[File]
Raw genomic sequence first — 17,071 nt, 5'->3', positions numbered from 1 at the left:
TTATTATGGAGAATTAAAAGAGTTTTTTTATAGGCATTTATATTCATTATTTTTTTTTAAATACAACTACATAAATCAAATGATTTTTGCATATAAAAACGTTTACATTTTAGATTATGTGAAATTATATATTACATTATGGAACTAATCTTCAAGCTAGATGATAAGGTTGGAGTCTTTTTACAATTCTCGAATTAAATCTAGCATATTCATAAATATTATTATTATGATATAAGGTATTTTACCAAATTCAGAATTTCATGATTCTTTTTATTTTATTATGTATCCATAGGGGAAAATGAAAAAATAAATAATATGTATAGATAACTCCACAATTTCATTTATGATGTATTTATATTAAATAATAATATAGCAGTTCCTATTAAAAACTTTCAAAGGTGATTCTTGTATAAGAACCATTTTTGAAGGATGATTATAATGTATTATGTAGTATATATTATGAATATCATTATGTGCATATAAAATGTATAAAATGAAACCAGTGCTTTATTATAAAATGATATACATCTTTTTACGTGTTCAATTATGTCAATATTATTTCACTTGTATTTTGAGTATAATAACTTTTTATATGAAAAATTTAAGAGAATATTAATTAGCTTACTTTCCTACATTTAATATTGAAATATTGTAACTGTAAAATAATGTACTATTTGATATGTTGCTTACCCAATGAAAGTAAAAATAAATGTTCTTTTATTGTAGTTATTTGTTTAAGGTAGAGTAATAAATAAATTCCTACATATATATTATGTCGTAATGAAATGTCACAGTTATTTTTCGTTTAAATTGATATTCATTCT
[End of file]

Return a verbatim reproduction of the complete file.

Raw genomic sequence first — 17,071 nt, 5'->3', positions numbered from 1 at the left:
TTATTATGGAGAATTAAAAGAGTTTTTTTATAGGCATTTATATTCATTATTTTTTTTTAAATACAACTACATAAATCAAATGATTTTTGCATATAAAAACGTTTACATTTTAGATTATGTGAAATTATATATTACATTATGGAACTAATCTTCAAGCTAGATGATAAGGTTGGAGTCTTTTTACAATTCTCGAATTAAATCTAGCATATTCATAAATATTATTATTATGATATAAGGTATTTTACCAAATTCAGAATTTCATGATTCTTTTTATTTTATTATGTATCCATAGGGGAAAATGAAAAAATAAATAATATGTATAGATAACTCCACAATTTCATTTATGATGTATTTATATTAAATAATAATATAGCAGTTCCTATTAAAAACTTTCAAAGGTGATTCTTGTATAAGAACCATTTTTGAAGGATGATTATAATGTATTATGTAGTATATATTATGAATATCATTATGTGCATATAAAATGTATAAAATGAAACCAGTGCTTTATTATAAAATGATATACATCTTTTTACGTGTTCAATTATGTCAATATTATTTCACTTGTATTTTGAGTATAATAACTTTTTATATGAAAAATTTAAGAGAATATTAATTAGCTTACTTTCCTACATTTAATATTGAAATATTGTAACTGTAAAATAATGTACTATTTGATATGTTGCTTACCCAATGAAAGTAAAAATAAATGTTCTTTTATTGTAGTTATTTGTTTAAGGTAGAGTAATAAATAAATTCCTACATATATATTATGTCGTAATGAAATGTCACAGTTATTTTTCGTTTAAATTGATATTCATTCT